Your short story Let It Snow is in the Ho Ho Horror anthology. What can readers look forward to in Let It Snow?
Jake Wellman is on an idyllic Christmas holiday: a secluded resort in the middle of a beautiful pine forest. Jake strikes up an unlikely acquaintance with the overly-friendly owner, Duncan Mackay. But after they share a dark secret, Jake realises there is something not quite right. Suddenly Jake finds himself alone in his cabin, his wife and family are gone. And then he finds the blood. Let It Snow is a psychological thriller that tells the story of Jake Wellman, a father desperately trying to find his family to save them and uncover the truth. But sometimes the truth is best left hidden.
Let It Snow and the other stories in Ho Ho Horror are Christmas horror stories. Have you read many Christmas horror stories before, or do you think writing Let It Snow will entice you to read more Christmas horror stories in the future?
I have read a couple of Christmas horror stories before, and usually enjoyed them. It’s a fascinating mix: Christmas (a time meant for cheer, happiness, and love) mixed with horror (fear, loss, and that warm feeling that is briefly comforting before you realise that you’ve actually just wet yourself in sheer terror). A collision of totally different concepts. I’m really looking forward to reading the other stories in Ho Ho Horror.
The setting of Let It Snow is secluded holiday cabins in the forest. To what extent did you draw inspiration from other horror stories, such as Stephen King’s The Shining, for Let It Snow?
I think seclusion is one of the most important aspects of horror (whether that be physical, emotional, or even psychological seclusion). Seclusion allows things to happen that couldn’t normally happen, and it brings that sense of hopelessness. Stephen King did it brilliantly with The Shining, and his earlier work, Misery, and Agatha Christie did it very well in And Then There Were None. All of these stories created a believable and hopeless seclusion, and I hope Let It Snow brings a similar feeling of being totally and utterly helpless.
What kinds of fiction do you most enjoy reading, and what are some of your recent favourite reads?
I love good horror, from King to Koontz to Laymon. But I enjoy anything that feels fresh and keeps me guessing. I’m a big fan of legal thrillers, such as Grisham and Grippando. I really enjoy action thrillers, such as Lee Child, Gregg Hurwitz, David Baldacci. I recently picked up an old Joseph Finder book, High Crimes, which was a great read, and just about to finish Vince Flynn’s, The Third Option.
What is it that draws you to writing suspense/thriller/horror fiction, as opposed to other kinds of fiction?
I find there is a lot of truth in horror–not on the fictional surface, but deep down where the vein of reality runs. A stark snapshot of what we are, and what we can be, as humans. Writing horror is like doing a live autopsy on the human psyche. Horror also throws away a lot of the “rules” that govern day to day life. With horror, anything can (and probably will) happen. It keeps you guessing.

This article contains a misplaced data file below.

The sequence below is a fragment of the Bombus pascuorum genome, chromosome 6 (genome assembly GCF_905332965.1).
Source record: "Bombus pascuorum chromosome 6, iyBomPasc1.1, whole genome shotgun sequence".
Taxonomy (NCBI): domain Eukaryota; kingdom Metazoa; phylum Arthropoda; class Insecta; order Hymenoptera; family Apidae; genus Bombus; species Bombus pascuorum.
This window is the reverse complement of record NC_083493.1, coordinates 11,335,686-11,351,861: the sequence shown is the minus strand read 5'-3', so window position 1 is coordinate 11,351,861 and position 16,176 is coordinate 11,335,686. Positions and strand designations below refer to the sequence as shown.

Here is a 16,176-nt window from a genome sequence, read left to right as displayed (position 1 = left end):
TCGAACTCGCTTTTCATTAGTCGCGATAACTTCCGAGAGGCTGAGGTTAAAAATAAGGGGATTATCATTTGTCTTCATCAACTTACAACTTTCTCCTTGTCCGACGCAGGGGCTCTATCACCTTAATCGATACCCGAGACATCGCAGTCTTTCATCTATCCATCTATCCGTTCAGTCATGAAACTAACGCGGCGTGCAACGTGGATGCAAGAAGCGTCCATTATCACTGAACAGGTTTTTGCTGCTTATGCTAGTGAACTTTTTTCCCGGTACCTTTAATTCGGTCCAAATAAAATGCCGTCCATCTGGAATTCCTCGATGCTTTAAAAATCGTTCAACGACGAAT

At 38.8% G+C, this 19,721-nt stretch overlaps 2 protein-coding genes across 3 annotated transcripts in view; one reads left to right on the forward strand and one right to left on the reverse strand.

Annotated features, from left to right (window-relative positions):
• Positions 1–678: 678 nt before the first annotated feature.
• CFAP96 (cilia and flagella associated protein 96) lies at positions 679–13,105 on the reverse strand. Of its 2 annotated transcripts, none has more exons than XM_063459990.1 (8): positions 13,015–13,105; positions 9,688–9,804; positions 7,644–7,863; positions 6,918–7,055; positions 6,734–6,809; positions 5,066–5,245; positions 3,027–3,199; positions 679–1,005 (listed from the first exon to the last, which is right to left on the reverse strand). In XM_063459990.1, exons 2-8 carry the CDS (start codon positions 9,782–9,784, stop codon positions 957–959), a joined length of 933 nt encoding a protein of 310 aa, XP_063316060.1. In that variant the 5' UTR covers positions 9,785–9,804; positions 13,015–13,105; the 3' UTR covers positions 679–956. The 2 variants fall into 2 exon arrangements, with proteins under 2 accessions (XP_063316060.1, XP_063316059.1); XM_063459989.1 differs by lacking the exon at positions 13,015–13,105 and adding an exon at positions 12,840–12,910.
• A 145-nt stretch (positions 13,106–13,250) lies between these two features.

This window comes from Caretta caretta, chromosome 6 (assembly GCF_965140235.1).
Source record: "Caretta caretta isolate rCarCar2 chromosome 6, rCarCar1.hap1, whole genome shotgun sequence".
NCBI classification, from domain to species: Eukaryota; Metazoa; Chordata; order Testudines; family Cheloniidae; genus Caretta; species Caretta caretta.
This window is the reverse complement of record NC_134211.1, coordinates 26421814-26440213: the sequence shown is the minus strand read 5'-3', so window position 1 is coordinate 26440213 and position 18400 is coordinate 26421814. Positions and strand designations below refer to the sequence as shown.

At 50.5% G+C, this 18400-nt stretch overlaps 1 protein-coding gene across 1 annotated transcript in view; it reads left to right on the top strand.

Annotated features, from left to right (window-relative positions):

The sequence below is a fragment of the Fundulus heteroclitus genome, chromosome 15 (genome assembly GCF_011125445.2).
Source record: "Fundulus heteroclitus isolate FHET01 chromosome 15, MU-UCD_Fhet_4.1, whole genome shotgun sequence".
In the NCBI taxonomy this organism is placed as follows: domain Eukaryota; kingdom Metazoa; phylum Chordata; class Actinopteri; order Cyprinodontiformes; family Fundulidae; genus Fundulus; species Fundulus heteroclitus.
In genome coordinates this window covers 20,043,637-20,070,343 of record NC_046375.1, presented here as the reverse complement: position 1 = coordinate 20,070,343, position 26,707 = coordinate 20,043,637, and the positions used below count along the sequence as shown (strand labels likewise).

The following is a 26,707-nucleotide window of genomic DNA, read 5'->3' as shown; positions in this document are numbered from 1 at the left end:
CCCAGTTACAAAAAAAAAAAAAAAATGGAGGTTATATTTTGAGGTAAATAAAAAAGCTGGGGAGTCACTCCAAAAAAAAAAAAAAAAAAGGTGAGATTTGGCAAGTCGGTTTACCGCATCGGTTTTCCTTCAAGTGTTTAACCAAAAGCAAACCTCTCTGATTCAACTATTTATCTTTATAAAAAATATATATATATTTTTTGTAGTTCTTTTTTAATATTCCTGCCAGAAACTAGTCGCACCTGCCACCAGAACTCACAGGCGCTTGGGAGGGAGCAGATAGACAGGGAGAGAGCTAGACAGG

Who is one of your favourite fictional characters from a novel you have read recently, and what makes that character work so well for you as a reader?
I’ve just started reading a novella by Dean Koontz, The Moonlit Mind. The main character is a little boy, 12 years old, alone in a city where adults kill, and ghosts walk. I’m only about 10 or so pages into it, but already the little boy and his side-kick companion, the golden retriever mix, have already grown on me. When “weak” characters show commendable strength, we can’t help but admire, and even like, them.
If you could bring one storyteller back from the dead for a day for the sole purpose of talking to them about writing fiction, who would it be and why?
Michael Crichton. When Crichton left us, it was one of the saddest days in fiction, in my opinion. He had a style no one else has matched, and I believe he had a LOT more to offer. I love his ability to not only entertain and make you think, but also to make you imagine, and to make you ask, “What if?”
What is next for your fiction writing?
Next will be my full length novel. This is a story that has stuck with me, in essence, ever since I rediscovered my love for writing about eight or nine years ago, and demanded to be written ever since. It’s a thriller that asks the question, “How far would you go to protect your family?”
More on Sam Stephen and his fiction can be found at www.samstephens.com. You can read prvious interviews with Sam Stephens on The Australian Literature Review at https://auslit.net/2010/09/22/sam-stephens-author-interview and https://auslit.net/2011/04/28/sam-stephens-author-interview-2, and on Authors Compare at http://www.authorscompare.net/2011/09/sam-stephens-author-interview-short.html.
Between now and Christmas, search ‘let it snow’ on Google (or click http://www.google.com.au/search?hl=en&output=search&sclient=psy-ab&q=let+it+snow&btnK) then wait for a little surprise. 🙂
The Australian Literature Review